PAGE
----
I still cannot believe that the Lakers’ season could actually be over 24 hours from now. The problem is, I’m not sure the Lakers realize that either. They’ve had multiple wake up calls during this playoff run—perhaps more of a playoff jog or playoff brisk walk—and have continually hit the snooze bar.
So now they’re down to a one-game, winner-take-all Game 7 against an undermanned, undersized Houston team that clearly has the Lakers overmatched in one key area. Use whatever term you want: heart, desire, will, want-to, effort, energy, enthusiasm. The Rockets bring it and the Lakers wing it. I haven’t been this frustrated, well, since the Lakers last played an elimination game. For those who need a reminder, they were embarrassed by the Boston Celtics, 131-92. The Celtics celebrated an NBA championship and the Lakers vowed to come back tougher this year. Ha.
Toughness—both physical and mental—remains the glaring vulnerability of this Lakers team. Their recent history with their backs against the wall isn’t encouraging either. Including the Boston Finals debacle last year, L.A. has faced elimination just three times in the post-Shaq era, and they’re 0-3 in elimination games.
In 2006, the Lakers met the Phoenix Suns in the first round. L.A. took a 3-1 series lead, but the Suns won the next two to force a Game 7. And in the series finale, the Lakers folded, losing 121-90 in a game in which they never led.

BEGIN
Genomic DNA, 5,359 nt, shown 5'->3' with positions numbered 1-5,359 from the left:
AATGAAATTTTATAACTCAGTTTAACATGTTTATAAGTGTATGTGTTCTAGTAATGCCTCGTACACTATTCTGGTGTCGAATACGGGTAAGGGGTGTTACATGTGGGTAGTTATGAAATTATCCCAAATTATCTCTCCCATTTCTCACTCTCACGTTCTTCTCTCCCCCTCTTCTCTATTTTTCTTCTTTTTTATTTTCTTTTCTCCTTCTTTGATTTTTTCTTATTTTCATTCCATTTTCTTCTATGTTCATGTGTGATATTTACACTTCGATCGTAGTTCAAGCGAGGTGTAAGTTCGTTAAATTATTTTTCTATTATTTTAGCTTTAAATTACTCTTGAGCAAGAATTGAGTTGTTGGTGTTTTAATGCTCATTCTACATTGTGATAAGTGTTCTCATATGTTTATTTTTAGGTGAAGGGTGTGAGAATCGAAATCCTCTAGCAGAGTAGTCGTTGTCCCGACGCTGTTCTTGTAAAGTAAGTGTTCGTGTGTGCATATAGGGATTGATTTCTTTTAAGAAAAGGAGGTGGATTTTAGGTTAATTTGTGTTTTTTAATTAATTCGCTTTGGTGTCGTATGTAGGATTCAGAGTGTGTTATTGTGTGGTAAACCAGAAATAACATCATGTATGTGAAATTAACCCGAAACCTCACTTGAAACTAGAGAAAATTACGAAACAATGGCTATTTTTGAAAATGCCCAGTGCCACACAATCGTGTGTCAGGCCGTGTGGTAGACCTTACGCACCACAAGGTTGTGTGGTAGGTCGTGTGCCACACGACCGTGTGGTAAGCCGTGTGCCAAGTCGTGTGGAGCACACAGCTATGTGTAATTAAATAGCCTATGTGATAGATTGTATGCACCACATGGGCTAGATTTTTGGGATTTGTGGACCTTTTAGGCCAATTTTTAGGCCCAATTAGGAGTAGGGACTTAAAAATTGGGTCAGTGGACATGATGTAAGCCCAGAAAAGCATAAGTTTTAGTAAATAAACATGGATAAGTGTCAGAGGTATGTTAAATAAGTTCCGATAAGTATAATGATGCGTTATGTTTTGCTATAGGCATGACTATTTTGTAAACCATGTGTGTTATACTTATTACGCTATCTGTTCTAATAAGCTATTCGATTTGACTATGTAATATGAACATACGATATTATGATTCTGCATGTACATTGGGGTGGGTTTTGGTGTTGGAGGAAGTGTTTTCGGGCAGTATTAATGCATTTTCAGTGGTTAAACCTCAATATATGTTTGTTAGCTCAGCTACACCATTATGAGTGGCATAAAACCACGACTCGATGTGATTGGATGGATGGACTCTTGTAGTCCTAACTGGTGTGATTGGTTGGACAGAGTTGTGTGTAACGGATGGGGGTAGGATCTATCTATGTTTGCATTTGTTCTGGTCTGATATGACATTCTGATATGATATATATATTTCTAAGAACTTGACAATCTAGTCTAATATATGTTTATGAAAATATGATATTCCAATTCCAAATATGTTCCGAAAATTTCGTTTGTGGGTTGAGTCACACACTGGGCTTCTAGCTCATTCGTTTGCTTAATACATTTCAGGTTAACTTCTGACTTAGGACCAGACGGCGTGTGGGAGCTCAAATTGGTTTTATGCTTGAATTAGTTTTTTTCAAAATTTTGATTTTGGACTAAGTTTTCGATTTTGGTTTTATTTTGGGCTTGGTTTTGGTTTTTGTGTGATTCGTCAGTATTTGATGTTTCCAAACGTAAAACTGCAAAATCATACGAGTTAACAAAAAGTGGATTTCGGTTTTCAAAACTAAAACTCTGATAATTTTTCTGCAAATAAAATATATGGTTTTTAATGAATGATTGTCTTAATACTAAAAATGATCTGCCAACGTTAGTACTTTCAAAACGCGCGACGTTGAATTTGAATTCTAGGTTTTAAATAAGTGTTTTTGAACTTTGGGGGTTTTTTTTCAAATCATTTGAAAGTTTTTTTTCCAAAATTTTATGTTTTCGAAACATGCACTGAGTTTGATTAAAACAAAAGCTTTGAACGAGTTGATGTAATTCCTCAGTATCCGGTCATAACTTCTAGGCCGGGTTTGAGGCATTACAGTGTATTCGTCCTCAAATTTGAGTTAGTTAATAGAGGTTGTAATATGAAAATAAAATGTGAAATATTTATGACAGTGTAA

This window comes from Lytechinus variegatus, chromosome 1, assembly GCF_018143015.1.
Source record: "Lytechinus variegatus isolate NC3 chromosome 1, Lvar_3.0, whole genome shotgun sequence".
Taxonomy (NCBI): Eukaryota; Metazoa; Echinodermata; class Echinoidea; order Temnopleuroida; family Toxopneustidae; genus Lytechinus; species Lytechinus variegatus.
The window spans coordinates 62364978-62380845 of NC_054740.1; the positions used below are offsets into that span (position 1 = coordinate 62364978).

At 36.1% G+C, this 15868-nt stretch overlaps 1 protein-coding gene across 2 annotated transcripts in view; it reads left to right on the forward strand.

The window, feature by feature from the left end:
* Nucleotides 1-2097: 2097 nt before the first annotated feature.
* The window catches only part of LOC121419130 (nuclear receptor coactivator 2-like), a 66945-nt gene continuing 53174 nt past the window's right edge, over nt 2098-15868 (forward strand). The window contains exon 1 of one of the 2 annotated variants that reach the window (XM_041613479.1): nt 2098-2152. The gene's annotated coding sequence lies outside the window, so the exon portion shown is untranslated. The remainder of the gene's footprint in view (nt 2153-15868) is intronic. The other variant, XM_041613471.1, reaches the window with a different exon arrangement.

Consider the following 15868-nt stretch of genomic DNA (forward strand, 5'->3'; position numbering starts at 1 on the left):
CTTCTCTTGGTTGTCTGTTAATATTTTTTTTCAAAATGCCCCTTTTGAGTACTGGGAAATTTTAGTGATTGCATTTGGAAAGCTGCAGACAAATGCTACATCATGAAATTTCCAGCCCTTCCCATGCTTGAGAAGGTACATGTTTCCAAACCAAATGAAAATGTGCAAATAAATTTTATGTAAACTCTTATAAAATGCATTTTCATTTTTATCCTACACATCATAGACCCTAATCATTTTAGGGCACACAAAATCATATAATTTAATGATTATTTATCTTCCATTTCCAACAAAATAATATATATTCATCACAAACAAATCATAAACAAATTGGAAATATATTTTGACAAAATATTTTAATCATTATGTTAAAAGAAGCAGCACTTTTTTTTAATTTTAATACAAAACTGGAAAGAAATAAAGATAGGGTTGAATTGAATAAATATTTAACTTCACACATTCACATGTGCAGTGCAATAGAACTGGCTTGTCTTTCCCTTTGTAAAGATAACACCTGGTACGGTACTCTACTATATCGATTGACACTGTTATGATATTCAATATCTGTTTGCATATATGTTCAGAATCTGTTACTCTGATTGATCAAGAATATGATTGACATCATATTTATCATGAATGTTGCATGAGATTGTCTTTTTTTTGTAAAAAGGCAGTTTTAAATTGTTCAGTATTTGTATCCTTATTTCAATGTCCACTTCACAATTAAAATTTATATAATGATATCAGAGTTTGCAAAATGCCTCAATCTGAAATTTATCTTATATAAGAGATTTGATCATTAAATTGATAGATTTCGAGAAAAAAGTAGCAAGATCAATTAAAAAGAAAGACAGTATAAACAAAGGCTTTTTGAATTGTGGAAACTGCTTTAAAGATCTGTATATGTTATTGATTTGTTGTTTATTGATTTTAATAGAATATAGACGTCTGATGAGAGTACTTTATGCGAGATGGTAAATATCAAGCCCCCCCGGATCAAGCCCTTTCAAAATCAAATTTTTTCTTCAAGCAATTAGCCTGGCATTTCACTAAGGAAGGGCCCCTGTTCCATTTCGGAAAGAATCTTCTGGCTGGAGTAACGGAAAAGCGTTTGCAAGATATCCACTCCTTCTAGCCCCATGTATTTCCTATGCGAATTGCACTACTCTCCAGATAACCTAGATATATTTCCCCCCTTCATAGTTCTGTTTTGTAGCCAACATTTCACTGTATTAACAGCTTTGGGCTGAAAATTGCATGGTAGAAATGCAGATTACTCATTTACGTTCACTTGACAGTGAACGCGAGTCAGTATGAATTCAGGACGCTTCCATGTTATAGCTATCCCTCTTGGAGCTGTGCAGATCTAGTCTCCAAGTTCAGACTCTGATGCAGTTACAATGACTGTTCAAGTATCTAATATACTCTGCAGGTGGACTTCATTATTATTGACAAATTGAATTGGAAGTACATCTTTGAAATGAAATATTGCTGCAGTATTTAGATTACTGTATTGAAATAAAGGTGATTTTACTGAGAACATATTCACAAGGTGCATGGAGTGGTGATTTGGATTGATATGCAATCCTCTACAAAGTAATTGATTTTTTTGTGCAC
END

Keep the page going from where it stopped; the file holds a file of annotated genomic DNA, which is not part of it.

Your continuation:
The following year, they met up with Phoenix in round one again. This time it was the Suns who jumped out to a 3-1 series lead. But the Lakers would not force a Game 7—or even a Game 6. They lost Game 5 by a count of 119-110, again never leading at any point.
Throw in the 2004 NBA Finals against the Pistons and 2003 Western Conference Semifinals, and the Lakers are 0-5 in their last five elimination games. They haven’t won an elimination game since they took both Games 6 and 7 of the Western Conference Finals against Sacramento in 2002. Incidentally, that team was also the last Lakers team to win a championship.
With home court advantage and memories of a 40-point win the last time the Rockets visited Staples Center, the Lakers are the clear favorites in Game 7. But if they’re going to win and advance, they can’t rest on their laurels. They have to come out from the opening tip with something to prove and give a spirited full 48 minutes of intensity and execution. If not, Houston is more than capable of stealing another game and the series, leaving the Lakers and their fans another long, agonizing offseason of questioned toughness and finger-pointing.
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